The Oak Bluffs planning board opened discussions this week with the sellers of the former Kupersmith property in the Southern Woodlands.

National Land Partners Finance sold the 26-lot development to a group of private buyers at a foreclosure auction on June 26. A group led by Paul Adamson, a South Boston businessman, paid $5.15 million for the 51-acre partially improved property off Old County Road. A condition of the sale was that NLP Finance clear all permitting and licensing issues with the town and the Martha’s Vineyard Commission before the closing.

Oak Bluffs planning board discussed future of the property at Thursday meeting. — Steve Myrick

The property was approved as a luxury home subdivision by the town and the MVC 11 years ago, but never built.

At a planning board meeting Thursday evening, attorneys for the planning board, the buyer and the seller disagreed on whether the planning board has authority to void the special permit issued in 2004. If that happens, the buyers would be forced to begin a complex permitting process before the planning board and the MVC all over again.

“To have to start from scratch would create chaos,” said Michelle Manners, general counsel for NLP Finance. “That’s why we’re so concerned.”

“Don’t start the game over, we can play it right now,” said Geoghan Coogan, a Vineyard Haven attorney who represents the buyers. “Our intention is not to go backwards. We’re not interested in hanging around for the backwards part.”

After political battle, Southern Woodlands was permitted for 26 lots on 51 acres, but subdivision was never built. — Mark Lovewell

Planning board member Ewell Hopkins wants his board to ask the seller for new terms on affordable housing mitigation, nitrogen limits and land issues such as buffering and preservation of old walking paths.

In a letter to the planning board last month special attorney Daniel Perry advised the planning board that it has the right to void the special permit since conditions attached to the original permit were never completely satisfied, including finishing roads and utilities.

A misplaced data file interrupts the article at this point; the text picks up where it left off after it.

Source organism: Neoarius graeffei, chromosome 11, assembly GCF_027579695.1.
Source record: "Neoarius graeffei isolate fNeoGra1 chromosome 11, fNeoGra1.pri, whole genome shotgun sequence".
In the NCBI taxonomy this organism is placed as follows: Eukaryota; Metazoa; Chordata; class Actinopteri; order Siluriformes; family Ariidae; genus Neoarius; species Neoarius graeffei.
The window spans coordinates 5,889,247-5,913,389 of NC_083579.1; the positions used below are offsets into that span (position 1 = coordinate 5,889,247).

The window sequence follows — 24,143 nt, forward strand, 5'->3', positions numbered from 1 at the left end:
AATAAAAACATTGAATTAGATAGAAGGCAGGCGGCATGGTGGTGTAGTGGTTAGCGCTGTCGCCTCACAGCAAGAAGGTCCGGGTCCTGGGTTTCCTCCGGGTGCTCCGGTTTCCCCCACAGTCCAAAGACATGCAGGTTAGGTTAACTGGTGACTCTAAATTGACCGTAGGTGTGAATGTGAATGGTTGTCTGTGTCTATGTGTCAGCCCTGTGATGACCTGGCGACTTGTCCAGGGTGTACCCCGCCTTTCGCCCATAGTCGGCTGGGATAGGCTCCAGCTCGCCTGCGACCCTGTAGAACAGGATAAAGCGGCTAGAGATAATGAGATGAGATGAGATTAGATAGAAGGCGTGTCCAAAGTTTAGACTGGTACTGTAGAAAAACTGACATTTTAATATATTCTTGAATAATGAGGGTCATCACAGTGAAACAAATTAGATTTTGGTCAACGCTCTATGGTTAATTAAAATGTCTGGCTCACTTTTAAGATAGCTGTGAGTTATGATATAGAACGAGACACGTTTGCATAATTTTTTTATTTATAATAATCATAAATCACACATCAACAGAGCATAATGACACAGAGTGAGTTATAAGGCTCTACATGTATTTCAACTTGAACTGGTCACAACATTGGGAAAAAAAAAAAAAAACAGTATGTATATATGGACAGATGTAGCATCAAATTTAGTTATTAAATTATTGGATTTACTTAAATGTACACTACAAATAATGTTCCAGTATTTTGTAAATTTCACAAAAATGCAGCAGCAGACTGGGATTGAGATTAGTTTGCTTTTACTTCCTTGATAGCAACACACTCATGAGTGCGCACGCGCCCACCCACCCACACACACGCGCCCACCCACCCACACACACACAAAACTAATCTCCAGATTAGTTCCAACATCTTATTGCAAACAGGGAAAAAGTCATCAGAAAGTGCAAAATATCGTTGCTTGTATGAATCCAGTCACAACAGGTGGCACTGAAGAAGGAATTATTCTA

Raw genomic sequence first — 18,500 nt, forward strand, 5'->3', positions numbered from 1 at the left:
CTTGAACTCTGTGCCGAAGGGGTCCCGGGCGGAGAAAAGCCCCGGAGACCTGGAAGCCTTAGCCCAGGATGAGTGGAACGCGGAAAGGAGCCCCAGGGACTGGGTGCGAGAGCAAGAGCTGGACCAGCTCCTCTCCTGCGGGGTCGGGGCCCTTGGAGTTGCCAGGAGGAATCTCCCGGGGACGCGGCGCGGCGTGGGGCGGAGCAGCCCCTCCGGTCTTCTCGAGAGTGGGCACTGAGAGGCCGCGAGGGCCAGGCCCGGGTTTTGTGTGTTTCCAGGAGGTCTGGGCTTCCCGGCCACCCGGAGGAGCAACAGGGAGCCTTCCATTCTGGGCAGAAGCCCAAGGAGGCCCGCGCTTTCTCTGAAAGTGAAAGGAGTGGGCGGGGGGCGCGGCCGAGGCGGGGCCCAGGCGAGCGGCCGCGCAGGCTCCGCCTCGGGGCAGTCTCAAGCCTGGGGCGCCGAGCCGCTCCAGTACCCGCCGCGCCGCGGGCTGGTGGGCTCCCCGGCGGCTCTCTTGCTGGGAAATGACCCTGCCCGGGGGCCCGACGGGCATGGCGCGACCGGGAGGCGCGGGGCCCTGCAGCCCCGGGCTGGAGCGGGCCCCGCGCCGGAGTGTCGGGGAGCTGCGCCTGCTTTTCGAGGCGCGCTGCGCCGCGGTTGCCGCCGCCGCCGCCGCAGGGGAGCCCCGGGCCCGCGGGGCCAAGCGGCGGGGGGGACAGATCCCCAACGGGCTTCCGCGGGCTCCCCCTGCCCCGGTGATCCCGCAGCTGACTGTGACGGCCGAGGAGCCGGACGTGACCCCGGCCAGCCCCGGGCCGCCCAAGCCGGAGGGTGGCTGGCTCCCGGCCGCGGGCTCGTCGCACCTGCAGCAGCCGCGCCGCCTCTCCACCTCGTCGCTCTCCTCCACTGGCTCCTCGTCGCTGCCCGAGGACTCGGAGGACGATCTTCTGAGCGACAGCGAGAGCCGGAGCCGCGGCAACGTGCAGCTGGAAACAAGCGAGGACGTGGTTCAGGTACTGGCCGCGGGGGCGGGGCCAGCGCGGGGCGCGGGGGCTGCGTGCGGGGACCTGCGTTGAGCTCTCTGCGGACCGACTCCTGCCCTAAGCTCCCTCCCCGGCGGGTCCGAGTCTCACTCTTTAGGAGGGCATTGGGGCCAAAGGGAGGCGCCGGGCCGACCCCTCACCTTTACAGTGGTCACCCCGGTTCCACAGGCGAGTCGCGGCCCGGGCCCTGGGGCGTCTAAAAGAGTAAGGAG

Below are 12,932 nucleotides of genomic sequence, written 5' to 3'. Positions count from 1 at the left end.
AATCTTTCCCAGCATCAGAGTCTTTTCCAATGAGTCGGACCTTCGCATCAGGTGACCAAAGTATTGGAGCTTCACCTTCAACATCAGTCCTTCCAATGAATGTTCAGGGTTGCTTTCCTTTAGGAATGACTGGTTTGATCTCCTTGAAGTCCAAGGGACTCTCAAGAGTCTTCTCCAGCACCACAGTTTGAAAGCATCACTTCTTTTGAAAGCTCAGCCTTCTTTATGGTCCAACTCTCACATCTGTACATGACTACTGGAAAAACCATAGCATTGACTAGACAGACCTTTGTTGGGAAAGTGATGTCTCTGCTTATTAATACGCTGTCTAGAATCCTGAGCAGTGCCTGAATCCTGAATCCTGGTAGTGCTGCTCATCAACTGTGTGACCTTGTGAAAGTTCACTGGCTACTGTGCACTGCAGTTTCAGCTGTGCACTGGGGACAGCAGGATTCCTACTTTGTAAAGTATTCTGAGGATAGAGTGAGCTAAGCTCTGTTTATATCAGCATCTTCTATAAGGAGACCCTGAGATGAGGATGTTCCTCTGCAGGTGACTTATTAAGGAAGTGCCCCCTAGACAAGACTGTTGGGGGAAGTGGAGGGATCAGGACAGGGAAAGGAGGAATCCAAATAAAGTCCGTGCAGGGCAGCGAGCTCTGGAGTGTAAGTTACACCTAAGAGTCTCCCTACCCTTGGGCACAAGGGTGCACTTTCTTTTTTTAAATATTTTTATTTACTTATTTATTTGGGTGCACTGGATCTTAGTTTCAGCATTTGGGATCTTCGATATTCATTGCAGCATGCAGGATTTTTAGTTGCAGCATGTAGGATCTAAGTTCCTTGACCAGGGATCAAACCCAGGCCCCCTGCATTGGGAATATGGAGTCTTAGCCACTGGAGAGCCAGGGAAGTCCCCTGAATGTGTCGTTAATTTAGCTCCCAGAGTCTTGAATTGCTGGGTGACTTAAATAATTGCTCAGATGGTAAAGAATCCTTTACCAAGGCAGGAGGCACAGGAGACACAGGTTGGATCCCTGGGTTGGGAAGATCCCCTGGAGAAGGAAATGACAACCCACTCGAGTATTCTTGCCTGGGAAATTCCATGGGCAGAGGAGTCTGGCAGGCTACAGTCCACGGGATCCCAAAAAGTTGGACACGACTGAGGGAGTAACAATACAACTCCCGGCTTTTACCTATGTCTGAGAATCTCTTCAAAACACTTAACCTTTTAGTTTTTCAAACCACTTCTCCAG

Mr. Perry also attended the meeting Thursday.

Ms. Manners, NLP Finance’s general counsel, sent a letter to the planning board before Thursday’s meeting urging the board not to void the special permit.

“We believe that this is neither a legally viable option for the town or one that is beneficial for the residents of Oak Bluffs,” she wrote in the letter dated July 7. “Attempts by the current planning board to undermine our rights would cause NLP Finance, LLC significant harm and we would seek appropriate redress. We believe there is substantial interest in the lots . . . .  and  the sales and building activity it will generate will be a great financial benefit to the town of Oak Bluffs. Continued litigation of this matter would appear to be in the best interest of no one.”

Mr. Hopkins noted that a number of town land use bylaws and policies have changed since the original permit was issued, including stricter limits on nitrogen discharge from sewer or septic systems. The town is currently working with the town of Tisbury to develop a master plan to limit nitrogen loading in the Lagoon, widely believed to be the most compromised saltwater pond on the Vineyard.

Planning board chairman Brian Packish said he gets three to seven calls a day about the development, and lately, many of them concern nitrogen levels. That issue was also worrying William Alwardt, a commercial fisherman who works in both Sengekontacket and Lagoon Ponds.

“A developer from Boston, all he cares about is making money,” Mr. Alwardt said. “I make my living off [the ponds]. I don’t see how this town can not review this. It’s wrong.”

Harry Patten, founder of NLP Finance, said he hoped to reach an amicable accord with the town.

“We don’t want to fight, we don’t want to go to court,” he said. “If there are things that you need from us, tell us what they are. If we’re able to meet the requirements that you need, then let’s do it. Let’s make it simple, let’s not make it difficult, let’s not make it contentious. Let’s get it done.”

The board will meet again on July 23 and consider calling public hearing one week later, to gather more public opinion.

Because the property was also the subject of a development of regional impact (DRI) review and decision, the NLP will also be required to separately come before the Martha’s Vineyard Commission for a sign-off on the plan.